What is a Wiki?
Wiki is a piece of server software that allows users to freely create and edit Web page content using any Web browser. Wiki supports hyperlinks and has a simple text syntax for creating new pages and crosslinks between internal pages on the fly.

Perhaps the most well-known example of a public wiki is Wikipedia. The free encyclopedia where everyone and anyone can contribute to a subject area. David Weinberger pointed out to the Library of Congress that even though one would naturally think this type of openness would encourage disinformation but quite the opposite is true. Users are contributing well formed meaningful information and the results are shockingly qualitative.

Wikis rely on user input and collaboration. They provide a mechanism for users to give their 2 cents on any subject and are increasing productivity for organizations and corporations around the world. They're simple, easily maintainable and highly dynamic, fitting today's business needs to a "T".

What is a Blog?
Blogs are all the craze, all the kids have 'em.

Blog: A blog is basically a journal that is available on the web. The activity of updating a blog is "blogging" and someone who keeps a blog is a "blogger." Blogs are typically updated daily using software that allows people with little or no technical background to update and maintain the blog. Postings on a blog are almost always arranged in cronological order with the most recent additions featured most prominantly.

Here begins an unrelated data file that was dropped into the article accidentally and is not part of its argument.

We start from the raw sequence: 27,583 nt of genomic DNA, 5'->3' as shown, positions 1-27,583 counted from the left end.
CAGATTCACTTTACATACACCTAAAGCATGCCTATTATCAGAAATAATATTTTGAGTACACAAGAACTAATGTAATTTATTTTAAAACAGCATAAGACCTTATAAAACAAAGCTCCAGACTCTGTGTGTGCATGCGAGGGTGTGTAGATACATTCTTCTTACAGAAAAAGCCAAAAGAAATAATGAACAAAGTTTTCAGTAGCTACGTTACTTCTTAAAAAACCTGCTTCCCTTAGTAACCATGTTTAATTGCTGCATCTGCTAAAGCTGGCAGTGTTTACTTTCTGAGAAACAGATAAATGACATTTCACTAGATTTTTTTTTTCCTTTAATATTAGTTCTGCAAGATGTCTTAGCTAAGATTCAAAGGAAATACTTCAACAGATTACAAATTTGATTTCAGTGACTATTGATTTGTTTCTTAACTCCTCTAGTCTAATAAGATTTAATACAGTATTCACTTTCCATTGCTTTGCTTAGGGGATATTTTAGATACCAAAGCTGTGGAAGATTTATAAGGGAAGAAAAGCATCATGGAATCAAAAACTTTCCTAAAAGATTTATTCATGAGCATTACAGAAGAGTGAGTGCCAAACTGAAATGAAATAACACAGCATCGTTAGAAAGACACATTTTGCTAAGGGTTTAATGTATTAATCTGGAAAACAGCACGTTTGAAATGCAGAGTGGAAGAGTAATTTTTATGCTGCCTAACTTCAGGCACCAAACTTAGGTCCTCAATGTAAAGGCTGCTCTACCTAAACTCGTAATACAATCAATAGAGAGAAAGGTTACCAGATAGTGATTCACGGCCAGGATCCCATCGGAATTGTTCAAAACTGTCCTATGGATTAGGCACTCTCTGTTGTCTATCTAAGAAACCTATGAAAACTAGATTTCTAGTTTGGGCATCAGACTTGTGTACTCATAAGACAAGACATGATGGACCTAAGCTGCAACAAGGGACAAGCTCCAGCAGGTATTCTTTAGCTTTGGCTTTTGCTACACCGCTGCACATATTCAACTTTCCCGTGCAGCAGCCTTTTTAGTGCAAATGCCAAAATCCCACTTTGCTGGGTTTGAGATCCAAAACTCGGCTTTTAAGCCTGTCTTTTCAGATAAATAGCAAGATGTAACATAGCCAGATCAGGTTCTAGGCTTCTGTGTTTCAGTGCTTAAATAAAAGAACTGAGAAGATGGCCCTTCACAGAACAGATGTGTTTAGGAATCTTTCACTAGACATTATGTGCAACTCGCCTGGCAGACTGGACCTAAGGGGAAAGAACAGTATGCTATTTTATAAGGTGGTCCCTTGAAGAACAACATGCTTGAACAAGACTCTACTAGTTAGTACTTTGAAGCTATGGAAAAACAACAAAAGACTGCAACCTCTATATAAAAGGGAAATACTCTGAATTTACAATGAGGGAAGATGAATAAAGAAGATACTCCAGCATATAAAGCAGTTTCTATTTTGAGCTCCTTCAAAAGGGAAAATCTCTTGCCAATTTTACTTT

Blogs are what got Dan Rather to resign, got Maza to remove a blog because its sole putpose was to promote a car, and they're now helping Tsunami victims in South-East Asia. Blogs are changing the face of journalism and marketing alike. Marketers are finding that the most important factor in marketing, word of mouth, is now attainable via key bloggers. But getting those key bloggers to buy into what these marketers want them to push is a challenging proposition.

Forums, Wikis and Blogs have laid some of the groundwork (even though they've grown in parallel) for much of today's development in apis. The idea of users giving feedback in the form of applications isn't that much different than users giving feedback in the form of posts or threads. The main difference is that developers of applications that implement apis are in essence conducting research & development for the api owners and the cost of the R&D is the cost of maintining the api. Not a bad price to pay for conducting R&D and user test cases while building brand loyalty all at the same time.